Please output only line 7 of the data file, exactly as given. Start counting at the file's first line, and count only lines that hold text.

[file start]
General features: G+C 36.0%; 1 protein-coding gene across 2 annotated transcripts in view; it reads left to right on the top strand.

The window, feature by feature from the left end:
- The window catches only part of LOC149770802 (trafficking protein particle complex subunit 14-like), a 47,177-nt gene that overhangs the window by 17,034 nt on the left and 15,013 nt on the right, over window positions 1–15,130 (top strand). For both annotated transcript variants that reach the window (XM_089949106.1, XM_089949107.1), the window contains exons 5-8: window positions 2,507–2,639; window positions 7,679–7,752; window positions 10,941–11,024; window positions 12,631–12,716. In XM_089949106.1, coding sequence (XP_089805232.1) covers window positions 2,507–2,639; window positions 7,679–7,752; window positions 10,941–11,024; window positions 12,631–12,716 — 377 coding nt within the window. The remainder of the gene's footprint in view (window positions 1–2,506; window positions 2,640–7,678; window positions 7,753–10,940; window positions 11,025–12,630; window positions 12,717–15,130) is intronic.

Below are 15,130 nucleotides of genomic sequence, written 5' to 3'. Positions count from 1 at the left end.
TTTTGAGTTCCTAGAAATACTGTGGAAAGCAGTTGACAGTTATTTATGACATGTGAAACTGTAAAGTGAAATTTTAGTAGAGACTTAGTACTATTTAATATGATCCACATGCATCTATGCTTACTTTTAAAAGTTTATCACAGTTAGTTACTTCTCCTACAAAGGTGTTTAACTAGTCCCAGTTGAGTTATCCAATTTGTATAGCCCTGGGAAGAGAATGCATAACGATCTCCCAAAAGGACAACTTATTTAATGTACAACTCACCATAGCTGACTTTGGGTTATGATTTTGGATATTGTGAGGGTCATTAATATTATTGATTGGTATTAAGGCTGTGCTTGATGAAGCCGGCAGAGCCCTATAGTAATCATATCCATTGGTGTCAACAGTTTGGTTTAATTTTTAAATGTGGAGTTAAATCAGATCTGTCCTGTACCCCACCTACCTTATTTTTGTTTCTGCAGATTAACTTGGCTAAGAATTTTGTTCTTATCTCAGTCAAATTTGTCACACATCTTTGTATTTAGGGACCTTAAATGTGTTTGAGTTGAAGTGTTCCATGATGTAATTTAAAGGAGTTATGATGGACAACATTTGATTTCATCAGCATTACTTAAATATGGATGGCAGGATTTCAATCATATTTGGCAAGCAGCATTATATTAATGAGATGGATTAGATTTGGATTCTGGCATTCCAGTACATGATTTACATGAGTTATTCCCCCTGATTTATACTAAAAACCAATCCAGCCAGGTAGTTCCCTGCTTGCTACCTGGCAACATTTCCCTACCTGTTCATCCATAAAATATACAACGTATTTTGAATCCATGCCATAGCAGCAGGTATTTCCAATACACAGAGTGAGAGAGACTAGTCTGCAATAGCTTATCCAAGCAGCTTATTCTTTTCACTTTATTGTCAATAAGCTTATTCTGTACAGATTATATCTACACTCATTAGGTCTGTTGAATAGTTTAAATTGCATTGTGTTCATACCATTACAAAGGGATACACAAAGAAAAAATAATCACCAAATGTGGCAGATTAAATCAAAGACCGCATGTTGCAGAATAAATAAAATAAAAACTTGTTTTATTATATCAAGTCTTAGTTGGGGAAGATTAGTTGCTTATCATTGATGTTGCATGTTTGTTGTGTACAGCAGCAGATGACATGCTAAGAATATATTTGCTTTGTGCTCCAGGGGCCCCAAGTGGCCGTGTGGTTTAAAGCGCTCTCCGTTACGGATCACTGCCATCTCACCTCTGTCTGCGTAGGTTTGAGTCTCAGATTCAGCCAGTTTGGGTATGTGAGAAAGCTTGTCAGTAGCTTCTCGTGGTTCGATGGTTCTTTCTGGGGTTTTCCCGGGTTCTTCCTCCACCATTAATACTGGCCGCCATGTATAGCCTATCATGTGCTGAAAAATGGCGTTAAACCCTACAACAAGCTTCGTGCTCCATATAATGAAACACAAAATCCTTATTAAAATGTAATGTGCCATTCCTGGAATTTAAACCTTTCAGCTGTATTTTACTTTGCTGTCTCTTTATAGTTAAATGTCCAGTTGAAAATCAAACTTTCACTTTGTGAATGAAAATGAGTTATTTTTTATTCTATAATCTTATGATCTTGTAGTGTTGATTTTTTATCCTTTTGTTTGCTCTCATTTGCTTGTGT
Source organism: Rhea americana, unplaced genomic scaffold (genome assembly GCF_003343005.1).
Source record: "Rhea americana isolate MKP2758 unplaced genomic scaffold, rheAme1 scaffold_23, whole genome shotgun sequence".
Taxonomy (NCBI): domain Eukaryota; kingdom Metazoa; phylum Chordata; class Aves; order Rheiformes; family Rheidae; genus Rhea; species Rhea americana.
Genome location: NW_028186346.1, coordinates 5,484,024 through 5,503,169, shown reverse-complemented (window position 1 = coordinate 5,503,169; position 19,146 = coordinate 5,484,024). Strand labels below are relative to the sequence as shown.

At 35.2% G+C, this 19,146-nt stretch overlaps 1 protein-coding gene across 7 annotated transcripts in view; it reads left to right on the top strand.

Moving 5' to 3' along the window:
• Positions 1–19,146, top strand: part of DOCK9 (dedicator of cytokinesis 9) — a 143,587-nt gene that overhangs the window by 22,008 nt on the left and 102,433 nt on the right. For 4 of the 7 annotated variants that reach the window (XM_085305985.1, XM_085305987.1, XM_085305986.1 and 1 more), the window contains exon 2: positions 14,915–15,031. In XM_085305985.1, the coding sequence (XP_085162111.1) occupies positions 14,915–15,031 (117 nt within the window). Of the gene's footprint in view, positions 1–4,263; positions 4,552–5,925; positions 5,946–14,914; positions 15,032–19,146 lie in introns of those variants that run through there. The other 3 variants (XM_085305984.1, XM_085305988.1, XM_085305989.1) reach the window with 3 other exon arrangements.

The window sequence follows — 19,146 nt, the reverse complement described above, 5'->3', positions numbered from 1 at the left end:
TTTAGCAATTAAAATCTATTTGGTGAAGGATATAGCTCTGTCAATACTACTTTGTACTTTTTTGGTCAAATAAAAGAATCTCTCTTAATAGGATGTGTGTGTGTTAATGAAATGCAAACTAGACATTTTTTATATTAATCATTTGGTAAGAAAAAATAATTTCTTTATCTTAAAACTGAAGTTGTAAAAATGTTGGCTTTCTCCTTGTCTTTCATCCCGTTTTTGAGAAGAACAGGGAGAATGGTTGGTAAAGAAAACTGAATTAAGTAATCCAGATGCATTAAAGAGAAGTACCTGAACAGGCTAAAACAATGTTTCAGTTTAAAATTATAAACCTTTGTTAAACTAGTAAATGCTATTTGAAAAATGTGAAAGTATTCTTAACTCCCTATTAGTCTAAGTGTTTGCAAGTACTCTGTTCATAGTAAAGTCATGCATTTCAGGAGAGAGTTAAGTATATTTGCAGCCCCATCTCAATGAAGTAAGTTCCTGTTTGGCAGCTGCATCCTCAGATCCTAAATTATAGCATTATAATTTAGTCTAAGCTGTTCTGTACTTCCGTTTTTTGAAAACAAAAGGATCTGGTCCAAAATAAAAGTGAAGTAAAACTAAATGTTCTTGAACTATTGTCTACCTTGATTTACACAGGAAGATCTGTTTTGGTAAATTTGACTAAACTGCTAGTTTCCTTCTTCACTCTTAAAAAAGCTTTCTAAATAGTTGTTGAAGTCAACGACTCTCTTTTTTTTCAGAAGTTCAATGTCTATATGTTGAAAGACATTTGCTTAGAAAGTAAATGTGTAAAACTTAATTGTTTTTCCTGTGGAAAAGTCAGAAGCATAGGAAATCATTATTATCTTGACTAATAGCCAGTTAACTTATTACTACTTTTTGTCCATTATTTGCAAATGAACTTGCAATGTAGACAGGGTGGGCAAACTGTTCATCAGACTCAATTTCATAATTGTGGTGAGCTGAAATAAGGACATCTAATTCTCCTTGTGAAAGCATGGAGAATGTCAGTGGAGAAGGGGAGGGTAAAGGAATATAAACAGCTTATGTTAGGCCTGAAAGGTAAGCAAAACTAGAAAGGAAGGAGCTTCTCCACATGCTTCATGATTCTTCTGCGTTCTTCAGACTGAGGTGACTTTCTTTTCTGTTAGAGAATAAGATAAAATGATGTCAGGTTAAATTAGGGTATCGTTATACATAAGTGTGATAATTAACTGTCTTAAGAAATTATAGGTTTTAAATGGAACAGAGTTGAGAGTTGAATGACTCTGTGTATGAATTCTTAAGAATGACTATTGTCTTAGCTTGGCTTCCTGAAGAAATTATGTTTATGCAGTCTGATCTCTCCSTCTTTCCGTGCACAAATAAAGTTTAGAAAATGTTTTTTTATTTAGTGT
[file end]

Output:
Source record: "Rhea americana isolate MKP2758 unplaced genomic scaffold, rheAme1 scaffold_23, whole genome shotgun sequence".